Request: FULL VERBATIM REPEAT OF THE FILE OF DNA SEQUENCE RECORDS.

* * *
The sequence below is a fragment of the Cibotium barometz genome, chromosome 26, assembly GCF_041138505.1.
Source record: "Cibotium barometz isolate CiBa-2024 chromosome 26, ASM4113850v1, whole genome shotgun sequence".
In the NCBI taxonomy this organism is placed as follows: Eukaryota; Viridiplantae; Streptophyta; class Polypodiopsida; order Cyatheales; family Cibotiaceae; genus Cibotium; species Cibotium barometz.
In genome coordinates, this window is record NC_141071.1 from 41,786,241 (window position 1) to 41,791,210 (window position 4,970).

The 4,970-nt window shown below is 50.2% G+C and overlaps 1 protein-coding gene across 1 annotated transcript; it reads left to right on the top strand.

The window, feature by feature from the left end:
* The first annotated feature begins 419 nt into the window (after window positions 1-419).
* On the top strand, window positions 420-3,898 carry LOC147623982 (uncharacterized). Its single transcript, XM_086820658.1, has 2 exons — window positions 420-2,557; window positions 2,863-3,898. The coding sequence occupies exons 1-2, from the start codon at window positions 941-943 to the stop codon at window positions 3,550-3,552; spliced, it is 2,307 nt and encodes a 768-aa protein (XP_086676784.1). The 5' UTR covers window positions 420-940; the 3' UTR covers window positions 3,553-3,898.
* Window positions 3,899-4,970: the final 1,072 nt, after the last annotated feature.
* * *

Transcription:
The sequence below is a fragment of the Cibotium barometz genome, chromosome 26, assembly GCF_041138505.1.
Source record: "Cibotium barometz isolate CiBa-2024 chromosome 26, ASM4113850v1, whole genome shotgun sequence".
In the NCBI taxonomy this organism is placed as follows: Eukaryota; Viridiplantae; Streptophyta; class Polypodiopsida; order Cyatheales; family Cibotiaceae; genus Cibotium; species Cibotium barometz.
In genome coordinates, this window is record NC_141071.1 from 41,786,241 (window position 1) to 41,791,210 (window position 4,970).

The 4,970-nt window shown below is 50.2% G+C and overlaps 1 protein-coding gene across 1 annotated transcript; it reads left to right on the top strand.

The window, feature by feature from the left end:
* The first annotated feature begins 419 nt into the window (after window positions 1-419).
* On the top strand, window positions 420-3,898 carry LOC147623982 (uncharacterized). Its single transcript, XM_086820658.1, has 2 exons — window positions 420-2,557; window positions 2,863-3,898. The coding sequence occupies exons 1-2, from the start codon at window positions 941-943 to the stop codon at window positions 3,550-3,552; spliced, it is 2,307 nt and encodes a 768-aa protein (XP_086676784.1). The 5' UTR covers window positions 420-940; the 3' UTR covers window positions 3,553-3,898.
* Window positions 3,899-4,970: the final 1,072 nt, after the last annotated feature.